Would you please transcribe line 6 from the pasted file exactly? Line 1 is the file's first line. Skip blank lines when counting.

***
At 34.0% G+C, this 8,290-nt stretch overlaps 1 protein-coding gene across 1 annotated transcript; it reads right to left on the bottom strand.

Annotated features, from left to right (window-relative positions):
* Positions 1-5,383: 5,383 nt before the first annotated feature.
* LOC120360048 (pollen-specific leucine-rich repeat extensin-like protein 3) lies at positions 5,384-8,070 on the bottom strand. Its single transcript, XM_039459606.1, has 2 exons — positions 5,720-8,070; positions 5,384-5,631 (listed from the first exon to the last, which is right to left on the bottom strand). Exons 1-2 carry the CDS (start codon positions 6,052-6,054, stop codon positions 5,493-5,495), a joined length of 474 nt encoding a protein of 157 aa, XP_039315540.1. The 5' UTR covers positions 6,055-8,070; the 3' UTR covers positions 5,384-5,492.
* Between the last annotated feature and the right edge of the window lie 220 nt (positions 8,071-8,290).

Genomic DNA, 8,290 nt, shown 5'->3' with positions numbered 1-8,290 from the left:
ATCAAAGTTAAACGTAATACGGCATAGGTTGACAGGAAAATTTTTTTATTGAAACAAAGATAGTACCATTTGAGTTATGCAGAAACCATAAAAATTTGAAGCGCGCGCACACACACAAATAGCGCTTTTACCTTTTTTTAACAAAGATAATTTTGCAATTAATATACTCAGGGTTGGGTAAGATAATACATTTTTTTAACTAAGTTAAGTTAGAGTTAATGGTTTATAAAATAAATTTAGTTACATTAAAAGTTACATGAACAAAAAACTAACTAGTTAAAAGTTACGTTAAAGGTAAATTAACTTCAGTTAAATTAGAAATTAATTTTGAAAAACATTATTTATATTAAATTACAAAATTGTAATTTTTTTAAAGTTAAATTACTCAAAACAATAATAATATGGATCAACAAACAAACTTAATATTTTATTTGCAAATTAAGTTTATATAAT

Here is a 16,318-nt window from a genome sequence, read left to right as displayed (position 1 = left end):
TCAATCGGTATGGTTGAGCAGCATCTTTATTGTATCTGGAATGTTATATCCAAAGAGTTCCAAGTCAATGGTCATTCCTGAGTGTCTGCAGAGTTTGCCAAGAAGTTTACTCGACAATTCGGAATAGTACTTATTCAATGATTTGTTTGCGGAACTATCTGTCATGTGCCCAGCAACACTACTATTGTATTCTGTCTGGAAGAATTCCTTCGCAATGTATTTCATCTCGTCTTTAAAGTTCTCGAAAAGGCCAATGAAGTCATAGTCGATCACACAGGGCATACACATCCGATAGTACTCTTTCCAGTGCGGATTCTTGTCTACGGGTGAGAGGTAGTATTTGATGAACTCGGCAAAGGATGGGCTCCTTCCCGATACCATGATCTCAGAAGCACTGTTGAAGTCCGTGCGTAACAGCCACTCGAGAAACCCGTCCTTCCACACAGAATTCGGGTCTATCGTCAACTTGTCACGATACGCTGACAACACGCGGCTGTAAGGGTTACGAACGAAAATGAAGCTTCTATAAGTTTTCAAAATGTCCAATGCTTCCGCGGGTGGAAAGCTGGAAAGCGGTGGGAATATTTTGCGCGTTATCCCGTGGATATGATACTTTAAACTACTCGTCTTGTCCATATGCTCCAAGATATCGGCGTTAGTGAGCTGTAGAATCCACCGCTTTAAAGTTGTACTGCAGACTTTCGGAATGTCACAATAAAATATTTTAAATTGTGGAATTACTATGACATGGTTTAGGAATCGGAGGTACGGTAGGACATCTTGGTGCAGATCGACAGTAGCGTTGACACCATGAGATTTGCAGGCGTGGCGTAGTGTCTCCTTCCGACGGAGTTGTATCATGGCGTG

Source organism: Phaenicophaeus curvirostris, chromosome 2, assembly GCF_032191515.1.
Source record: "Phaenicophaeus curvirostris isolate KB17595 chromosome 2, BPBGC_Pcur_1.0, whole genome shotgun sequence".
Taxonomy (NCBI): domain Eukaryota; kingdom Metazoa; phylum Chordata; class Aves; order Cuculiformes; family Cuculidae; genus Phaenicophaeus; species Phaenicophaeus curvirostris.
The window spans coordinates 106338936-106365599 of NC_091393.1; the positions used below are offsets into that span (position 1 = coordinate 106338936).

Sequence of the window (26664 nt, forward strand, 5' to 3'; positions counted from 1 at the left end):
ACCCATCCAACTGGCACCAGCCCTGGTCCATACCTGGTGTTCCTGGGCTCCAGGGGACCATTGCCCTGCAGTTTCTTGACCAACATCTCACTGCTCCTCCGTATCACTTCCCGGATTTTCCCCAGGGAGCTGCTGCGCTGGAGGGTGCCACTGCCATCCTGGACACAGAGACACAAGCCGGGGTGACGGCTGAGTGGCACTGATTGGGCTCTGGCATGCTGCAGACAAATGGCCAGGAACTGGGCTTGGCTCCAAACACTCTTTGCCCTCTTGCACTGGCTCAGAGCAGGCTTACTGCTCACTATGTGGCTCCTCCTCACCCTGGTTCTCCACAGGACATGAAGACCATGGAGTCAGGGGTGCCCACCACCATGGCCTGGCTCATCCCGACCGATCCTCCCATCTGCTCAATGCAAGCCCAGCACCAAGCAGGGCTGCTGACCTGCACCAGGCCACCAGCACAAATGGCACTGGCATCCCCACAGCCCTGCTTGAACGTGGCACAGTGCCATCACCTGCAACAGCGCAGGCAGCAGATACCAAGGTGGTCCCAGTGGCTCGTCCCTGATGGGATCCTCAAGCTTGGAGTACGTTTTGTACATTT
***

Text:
Genomic DNA, 8,290 nt, shown 5'->3' with positions numbered 1-8,290 from the left: